But the law-abiding American will say: " Leaving out the sanctity and infallibility of Constitutions, we must have something to anchor to; if everybody were to construe his duty according to his own opinion or bias, we should soon be all afloat; or, as Mr. Macaulay has it, "all sail and no anchor." But, dutiful citizen, will you anchor to words ? Ancient Rome and many of the Grecian republics had Constitutions ; but they proved no anchor when slavery and vice had fastened upon them. Nowhere in Gibbon's classic post mortem of the Roman empire does he ascribe its fall to the want of a firm Constitution. The Romans were the fathers of laws and Constitutions ; yet what kind of anchors did they prove when finally the poor they had always with them, and the rich, were steeped in luxury and debauchery? Poland had once a Constitution; but what did it avail her when three royal thieves saw fit, with one stroke of the pen, to wipe out her nationality ? It is said that Maria Theresa, in whom some of the instincts of a woman's heart yet remained, wept as she signed that murderous decree; and undoubtedly, truer to her country than to her heart, she wept constitutionally. Prussia, the most intelligent kingdom of Europe to-day, is a so-callcd constitutional monarchy; yet, for notions of freedom which would be accounted conservative in this country, some of her noblest sons have spent the greater part of their lives in prisons. The Constitution is for the people, who vote majesty some four million dollars of pocket-money per annum, while in her great, proud capital poor market women may be seen harnessed into wagons with dogs. When the letter of the Constitution does not suit the purposes of royalty, it is easily evaded. The late war with Austria was unpopular with the people. According to the Constitution Bismarck could not raise the money for carrying it on, except by a vote of Parliament. When finally the Parliament refused to vote the supplies, the Premier simply smiled, borrowed the money of private bankers, led the law-abiding sons of Prussia to slaughter, and charged the bill to the nation. What could the people say, under their dear Constitution, surrounded by a standing army of nearly a million men, every one of whom had virtually sworn to shoot down his own mother, if need be, in obedience to superiors.1 In the royal University at Berlin, the only place where freedom of speech is tolerated, I heard a learned professor say that Prussia was a constitutional monarchy only in name, but not in the spirit and intent of liberty.

Great Britain is the perfection of a constitutional monarchy; et the very fact that her Constitution is unwritten proves what as been stated,—that a constitution is a variable product of the average enlightenment of a people. Englishmen will not submit to constitutional injustice any sooner than to any other species. By the Constitution of Great Britain to-day the Queen has an absolute veto over any act of Parliament. Every child knows well enough why it is never cxercised. Bismarck and his despotism would soon be stamped beneath English soil without consulting the Constitution. Attempt any flagrant violation of the liberty of the people, and you will soon see what they anchor to. They anchor to justice and the fruits of those great struggles which have cost the lives and liberties of so many of her sons.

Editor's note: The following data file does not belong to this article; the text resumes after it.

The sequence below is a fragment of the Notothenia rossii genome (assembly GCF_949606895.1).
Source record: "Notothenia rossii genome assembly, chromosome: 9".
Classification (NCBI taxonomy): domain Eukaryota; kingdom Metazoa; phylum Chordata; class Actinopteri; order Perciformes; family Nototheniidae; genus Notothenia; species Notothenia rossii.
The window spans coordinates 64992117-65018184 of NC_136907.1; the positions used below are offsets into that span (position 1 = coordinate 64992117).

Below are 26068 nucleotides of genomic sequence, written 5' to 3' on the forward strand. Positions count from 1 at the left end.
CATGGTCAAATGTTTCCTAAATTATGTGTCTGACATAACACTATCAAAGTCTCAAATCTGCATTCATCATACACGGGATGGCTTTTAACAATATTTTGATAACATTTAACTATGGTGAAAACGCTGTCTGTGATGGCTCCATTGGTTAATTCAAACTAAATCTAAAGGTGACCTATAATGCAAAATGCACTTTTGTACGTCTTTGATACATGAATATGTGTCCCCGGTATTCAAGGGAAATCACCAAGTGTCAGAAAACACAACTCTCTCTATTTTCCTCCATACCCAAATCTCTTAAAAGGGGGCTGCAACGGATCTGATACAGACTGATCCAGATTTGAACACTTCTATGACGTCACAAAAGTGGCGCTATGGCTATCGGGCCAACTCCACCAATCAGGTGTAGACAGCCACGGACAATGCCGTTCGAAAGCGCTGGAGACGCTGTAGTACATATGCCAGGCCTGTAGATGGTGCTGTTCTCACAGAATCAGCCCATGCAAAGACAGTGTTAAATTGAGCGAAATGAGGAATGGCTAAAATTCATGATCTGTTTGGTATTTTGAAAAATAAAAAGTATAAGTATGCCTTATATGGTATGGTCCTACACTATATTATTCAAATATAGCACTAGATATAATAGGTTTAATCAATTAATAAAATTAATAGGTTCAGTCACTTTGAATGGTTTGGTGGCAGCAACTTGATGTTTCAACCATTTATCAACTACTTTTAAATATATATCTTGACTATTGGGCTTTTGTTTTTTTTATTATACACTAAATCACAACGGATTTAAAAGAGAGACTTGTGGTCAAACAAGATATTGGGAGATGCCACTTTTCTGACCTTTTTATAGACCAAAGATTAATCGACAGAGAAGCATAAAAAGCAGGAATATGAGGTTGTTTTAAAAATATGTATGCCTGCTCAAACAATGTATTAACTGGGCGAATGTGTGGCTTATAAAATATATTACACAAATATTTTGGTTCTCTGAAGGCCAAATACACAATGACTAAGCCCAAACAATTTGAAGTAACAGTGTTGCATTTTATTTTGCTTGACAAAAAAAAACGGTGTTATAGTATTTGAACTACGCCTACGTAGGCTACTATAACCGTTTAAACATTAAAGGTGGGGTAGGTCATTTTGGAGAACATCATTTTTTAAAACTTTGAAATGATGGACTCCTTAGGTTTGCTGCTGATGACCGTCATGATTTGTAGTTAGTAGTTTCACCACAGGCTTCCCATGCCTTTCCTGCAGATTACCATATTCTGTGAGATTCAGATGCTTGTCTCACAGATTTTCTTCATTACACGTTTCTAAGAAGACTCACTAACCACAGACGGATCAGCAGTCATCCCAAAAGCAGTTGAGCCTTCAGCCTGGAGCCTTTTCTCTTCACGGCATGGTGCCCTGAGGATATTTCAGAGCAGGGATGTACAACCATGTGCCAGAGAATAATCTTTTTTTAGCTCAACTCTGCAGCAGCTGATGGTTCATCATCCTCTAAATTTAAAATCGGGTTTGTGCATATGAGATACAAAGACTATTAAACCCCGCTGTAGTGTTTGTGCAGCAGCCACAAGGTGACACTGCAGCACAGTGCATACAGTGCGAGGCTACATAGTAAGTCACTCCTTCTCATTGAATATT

And what has England, this prodigy of constitutional law, really done for the average humanity that makes up her population ? Many of her sons can recollect when one hundred and fifty-four nabobs sent three hundred and seven members to Parliament, when seats in that body were sold like common merchandise, and when bribery ancj corruption were everywhere the order of the day. In this law-thriving England, one man out of every ten is a pauper. John Ruskin calls her a nation of thieves. Carlyle despairs. Froude says that thieving and dishonesty seem to increase in a direct ratio with clergymen and law-givers. It really Seems as though a nation so rich in constitutional doctors and political medicines ought to have accomplished more for the social and spiritual well-being of her children.

Strange to say, no people cling so superstitiously to their Constitution as do the Americans. When the clanking of the chains of slavery was ringing in the conscience of every humane man in the North, and the insatiable monster threatened to swallow the continent unless exterminated, the cry went up : " The Constitution must and shall be preserved I" Honor might go; humiliation might come; no boon could atone for the sacrifice of the Constitution. Even Charles Sumner, standing between the tiave and the auction-block of souls, stickled with pitiable equivocation for a man-stealing parchment. The few who cried, " The Right must and shall be preserved," and would be heard, were branded as seditious fanatics. Yet finally the Constitution was swapped off for another humbug, the Union ; and Lincoln's proclamation, backed by victorious arms, blotted out one form of American slavery for ever. Now, when the narrow bias of sectional animus has ceased, no thoughtful man will for a moment deny that a forced Union is a direct rape on the Constitution, and subversive of its whole spirit and intent; else why did the Government shyly dodge the issue of trying Jefferson Davis for treason? There is not an eminent lawyer in the country who does not know that the denial of the right of a State to secede, under the Constitution, could never stand before the Supreme Court. Again, the various measures for raising money and credit for carrying on the struggle were admitted to be unconstitutional, and only excusable as war measures. Yet, ten years after the war has ceased, the National Banking act, unconstitutional in itself, and a wicked scheme of plunder to fatten bond-holders at the expense of the people, is still fastened upon the honest labor and industry of the country with double security. Such is our vaunted Constitution, which was preserved by so terrible a sacrifice of blood and treasure, and in the centennial year of our nation rewards you by lacking strength enough to elect a chief magistrate of its subjects.